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Fear the reaper, because scimitar-tooth cats were death on four legs

By Elizabeth Rayne
Ice Age

With Halloween sneaking up on us, visions of the black-robed, scimitar-wielding Grim Reaper are everywhere from party stores to Family Guy, but none so scary as one predator that terrorized most of the planet around 50,000 years ago.

Teeth like the Reaper’s iconic scimitar made Homotherium latidens the embodiment of death rising out of the snows after Earth froze over and the dinosaurs were no more. This scimitar-tooth cat — basically a sabretooth on steroids — could easily take down other megafauna like giant ground sloths and mammoths by hunting them to exhaustion before sinking its enormous teeth into their flesh. Its jaws were so powerful it could just carry its meals elsewhere to feed. Now that the genome of Homotherium has been sequenced for the first time ever, it reveals which genes made them the apex predators they were.

“When analyzing the genome of Homotherium, we found that it was likely relatively more abundant than most of the large cat species alive today. The fossil record for Homotherium is relatively scarce, leading researchers to believe they were not very abundant. But the lack of fossils does not necessarily mean a lack of individuals. Instead the lifestyle of the Homotherium may have just not led to it occupying the areas well suited for fossil preservation,” University of Copenhagen postdoc Michael Westbury, who co-led a study recently published in Current Biologytold SYFY WIRE.

Homotherium was no kitty. Previous studies assumed it was highly divergent from any species of cat alive today, even lions and tigers and jaguars and other notoriously fearsome felines, and Westbury’s team also found it to be a distant sister lineage to extant cats. Another thing their genetic analyses revealed is that it diverged from other cats around 22.5 million years ago. Humans only diverged from gibbons about 17 million years ago.

"Homotherium is equally distantly related to all cat species of today. They shared a common ancestor with the ancestor of all living cats (before this ancestor gave rise to any of the species we see today)," said Westbury.

These monsters skulked around during the daytime with others in their packs, since they are thought to have been social creatures, until they seized the chance to chase prey at breakneck speed. They had excellent vision, meaning they could spot a moving meal from a distance and go for it. Even animals that were decent runners didn’t have much of a chance against the Grim Reaper bolting after them. Forget ground sloths.


It also appears that Homotherium had competition. The ancestors of lions, including the extinct cave lion, leopards and jaguars, as well as other prehistoric sabretooth cats, such as Smilodon, would all try to outrun it to catch a meal. Fossil evidence has shown that despite the pressure to beat out other carnivores, Homotherium succeeded enough to spread throughout most of the continents we know today until it went extinct after the last Ice Age.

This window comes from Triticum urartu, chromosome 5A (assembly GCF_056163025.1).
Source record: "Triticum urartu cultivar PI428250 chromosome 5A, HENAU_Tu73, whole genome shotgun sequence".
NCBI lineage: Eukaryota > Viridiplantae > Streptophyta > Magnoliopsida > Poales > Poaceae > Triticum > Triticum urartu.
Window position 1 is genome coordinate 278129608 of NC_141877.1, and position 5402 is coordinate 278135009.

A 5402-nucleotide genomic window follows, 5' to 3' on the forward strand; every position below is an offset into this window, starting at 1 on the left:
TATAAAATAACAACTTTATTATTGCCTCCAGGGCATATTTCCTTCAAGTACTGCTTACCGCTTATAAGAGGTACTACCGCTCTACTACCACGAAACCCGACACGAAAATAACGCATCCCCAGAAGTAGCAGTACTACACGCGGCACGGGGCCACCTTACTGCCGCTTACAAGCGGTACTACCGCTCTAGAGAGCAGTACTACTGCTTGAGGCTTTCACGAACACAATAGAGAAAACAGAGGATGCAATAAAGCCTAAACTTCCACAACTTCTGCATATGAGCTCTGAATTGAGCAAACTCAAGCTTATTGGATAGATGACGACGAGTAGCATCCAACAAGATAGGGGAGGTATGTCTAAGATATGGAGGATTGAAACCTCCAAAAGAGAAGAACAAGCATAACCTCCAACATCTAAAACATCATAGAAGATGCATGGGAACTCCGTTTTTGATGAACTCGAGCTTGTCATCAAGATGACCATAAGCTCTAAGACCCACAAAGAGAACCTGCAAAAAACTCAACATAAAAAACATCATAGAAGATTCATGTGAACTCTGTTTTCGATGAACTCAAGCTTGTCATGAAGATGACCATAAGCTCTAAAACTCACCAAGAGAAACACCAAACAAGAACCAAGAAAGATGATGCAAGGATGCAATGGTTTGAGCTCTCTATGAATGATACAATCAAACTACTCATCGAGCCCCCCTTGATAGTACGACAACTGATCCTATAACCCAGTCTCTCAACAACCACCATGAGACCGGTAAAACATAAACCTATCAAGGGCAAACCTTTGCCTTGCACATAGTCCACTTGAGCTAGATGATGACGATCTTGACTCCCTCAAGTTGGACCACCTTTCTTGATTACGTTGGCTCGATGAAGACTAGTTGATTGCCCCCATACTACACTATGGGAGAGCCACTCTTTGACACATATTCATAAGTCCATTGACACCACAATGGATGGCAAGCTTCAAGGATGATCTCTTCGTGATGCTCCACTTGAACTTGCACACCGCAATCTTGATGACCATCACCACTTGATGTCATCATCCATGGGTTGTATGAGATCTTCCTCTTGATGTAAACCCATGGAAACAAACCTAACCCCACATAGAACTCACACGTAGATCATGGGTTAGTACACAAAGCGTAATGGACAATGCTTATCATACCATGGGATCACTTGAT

Further analyzing Homotherium DNA, Westbury and his colleagues found that there was a significant difference between this beast and the furry things we make endless memes about. However, something unexpected that came out of genomic sequencing was that Homotherium were much more genetically diverse than any species of cat still alive, so it had enough subspecies that stalked in enough regions to make the world a dangerous place for many large herbivores. Any hybridization that might have happened from interbreeding with other cats still remains unknown. Westbury and his team did try to find evidence of hybrids.

"We looked into the genome to see if we could see any signs of hybridization," Westbury said. "However, we did not see this. Due to the very deep divergence of Homotherium from any living cat, even if they were to mate, it is highly doubtful that any offspring would have been viable."

A comparative genomics analysis was needed to find which genes separated the leader of the pack from the rest as the result of positive selection, or the process which gives an entire population of organisms genetic advantages. Analyzing DNA with this method involves comparing genes, sequence and regulatory regions in which RNA and other proteins bind and interact with each other to transcribe RNA (ribonucleic acid). RNA gives DNA directions on how to arrange amino acids into proteins. Some of the 31 genes that stood out in Homotherium were those associated with vision, socialization, endurance and diurnal behavior, which differs from many extant felines who are nocturnal hunters.

So if these cats were so fierce, why did they end up dying out while their distant relatives survived?

“It is hard to say, but perhaps the exact adaptations that made it perfectly suited to hunt large prey for millions of years, such as why it used the large teeth, or its high energy needs for endurance hunting suddenly left it at a disadvantage when a lot of the large megafauna went extinct at the end of the last Ice Age," Westbury said. "Extant species may have been more adaptable, or even luckier as they find themselves in Africa where a lot of large prey species remained but went extinct outside of Africa.”

Just be sure any Grim Reaper you see around this time of year doesn’t have enormous fangs. Bonus points to anyone who can excavate both song references in the title.